She called herself Princess Floating Feather. Her name was Denise. She claimed she was a Cherokee princess. She wanted desperately to be alternative, to be a free spirit. She was just a sweet white girl from the suburbs. For whatever reason that just wasn’t enough.
When she took up with Rudy her parents were concerned. “That boy’s no good,” her Mom warned. “He’ll get you in trouble.” “Mom,” she would sigh, “Rudy’s OK. I like him. He’s fun.” “He’s bad news, ” her Dad said. He had to say something, his wife was glaring at him from across the room. But he knew it was true.
Concerts became their thing. It was a fun summer. Freedom, music, booze, drugs, sex. Carefree, she told herself. It was exciting. She felt herself floating. She convinced herself she was in love.
Rudy moved in slowly. He started to exert pressure on her. She didn’t want to do some of the things he pushed her into. She was just a sweet white girl from the suburbs. When she resisted he pushed harder. Then the day came when he hit her. “I’m sorry. I love you. You know that,” he said. She was frightened but nodded her head yes and thought about how she would hide the bruises from her parents.
At the last concert Rudy was especially agitated. “There are some guys I want you to meet,” he said, “I want you to be nice to them.” She knew what that meant. She knew what she would be expected to do. She knew she had to escape, had to find a way out. “This will release me,” she said as she slid the needle into her vein. The rush swept over her. She felt herself floating. Like a feather. Just a sweet white girl from the suburbs. For whatever reason that just wasn’t enough.
Story by Steven Yancey
Oh, I remember that girl. Her name was Lily.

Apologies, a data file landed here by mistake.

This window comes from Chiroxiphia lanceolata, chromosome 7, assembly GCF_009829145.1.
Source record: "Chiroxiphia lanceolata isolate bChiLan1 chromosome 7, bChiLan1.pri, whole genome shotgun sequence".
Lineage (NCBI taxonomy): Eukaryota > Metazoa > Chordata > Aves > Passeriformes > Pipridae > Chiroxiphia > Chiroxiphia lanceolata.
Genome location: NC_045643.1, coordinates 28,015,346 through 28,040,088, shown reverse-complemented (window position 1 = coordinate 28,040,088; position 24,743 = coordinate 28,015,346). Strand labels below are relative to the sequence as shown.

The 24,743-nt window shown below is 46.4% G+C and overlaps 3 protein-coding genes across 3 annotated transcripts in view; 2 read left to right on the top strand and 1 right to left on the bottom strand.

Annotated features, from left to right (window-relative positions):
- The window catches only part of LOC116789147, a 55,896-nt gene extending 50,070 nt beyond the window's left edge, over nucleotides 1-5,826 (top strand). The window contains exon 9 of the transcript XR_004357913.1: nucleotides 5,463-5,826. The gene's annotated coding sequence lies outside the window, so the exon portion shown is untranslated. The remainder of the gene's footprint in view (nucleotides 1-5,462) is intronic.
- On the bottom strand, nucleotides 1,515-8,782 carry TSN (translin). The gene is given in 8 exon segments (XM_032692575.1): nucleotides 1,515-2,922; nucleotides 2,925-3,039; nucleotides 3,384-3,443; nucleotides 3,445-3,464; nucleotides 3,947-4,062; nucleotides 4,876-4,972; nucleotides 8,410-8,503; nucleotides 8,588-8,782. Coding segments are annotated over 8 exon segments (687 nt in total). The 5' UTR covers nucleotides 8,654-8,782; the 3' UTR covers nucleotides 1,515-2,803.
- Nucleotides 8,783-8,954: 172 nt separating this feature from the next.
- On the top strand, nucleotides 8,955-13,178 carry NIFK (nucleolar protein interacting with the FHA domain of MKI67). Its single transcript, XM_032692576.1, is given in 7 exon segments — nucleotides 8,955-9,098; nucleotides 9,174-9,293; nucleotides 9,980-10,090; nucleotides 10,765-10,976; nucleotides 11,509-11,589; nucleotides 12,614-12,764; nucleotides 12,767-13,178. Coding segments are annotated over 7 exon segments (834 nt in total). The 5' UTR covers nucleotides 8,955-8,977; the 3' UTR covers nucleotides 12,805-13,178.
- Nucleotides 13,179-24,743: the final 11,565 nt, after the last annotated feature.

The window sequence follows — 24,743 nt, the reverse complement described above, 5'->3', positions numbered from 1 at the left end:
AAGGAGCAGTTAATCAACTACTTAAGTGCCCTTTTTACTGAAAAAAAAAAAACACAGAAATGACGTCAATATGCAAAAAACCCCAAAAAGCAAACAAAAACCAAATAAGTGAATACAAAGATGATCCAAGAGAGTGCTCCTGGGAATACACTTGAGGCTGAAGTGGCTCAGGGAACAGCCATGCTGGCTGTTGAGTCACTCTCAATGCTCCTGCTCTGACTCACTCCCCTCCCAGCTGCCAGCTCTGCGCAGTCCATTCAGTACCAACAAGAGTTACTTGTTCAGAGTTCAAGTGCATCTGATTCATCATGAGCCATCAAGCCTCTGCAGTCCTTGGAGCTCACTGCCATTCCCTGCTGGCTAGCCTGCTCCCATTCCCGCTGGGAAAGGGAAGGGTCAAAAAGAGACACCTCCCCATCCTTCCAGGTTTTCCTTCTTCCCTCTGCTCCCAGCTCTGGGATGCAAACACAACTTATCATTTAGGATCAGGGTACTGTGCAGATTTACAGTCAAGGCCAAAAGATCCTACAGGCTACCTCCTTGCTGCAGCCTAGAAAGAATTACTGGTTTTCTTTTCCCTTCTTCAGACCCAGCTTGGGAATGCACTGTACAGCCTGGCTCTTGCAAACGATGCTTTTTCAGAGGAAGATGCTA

I remember I had a huge crush on her, but she never knew I existed. She was dating my best friend Mathew at the time, and the moment I met her I was captivated by her smile. She had one of those intoxicating grins; the ones that fill up your whole face and set the room aglow.
It was the summer of my sophomore year of college—the forth of July I believe. Yeah, it was: I remember fireworks and how they lit up her eyes.
Mathew and I went down to the beach to celebrate, brought some beers and sodas and set up right by the water. Suddenly she’s there, running up to Mathew in a bathing suit with a yellow shawl trailing behind her. Mathew introduced us, and she was so excited to me meet me that she hugged me tight in her arms. I can still remember her perfume: something floral and sweet. We drank beers and laughed as we waited for the sun to go down; it was so hot that I wrapped a shirt around my head. It was getting close to dusk when Lily suddenly stood, giggling from beer and begging Mathew to go in the water with her. He said no, so she started dancing, holding her yellow shawl above her head so it caught the wind. She was such a good dancer. She was beautiful.
But yeah, I haven’t thought of Lily in a long time.
Story by Sydney Druckman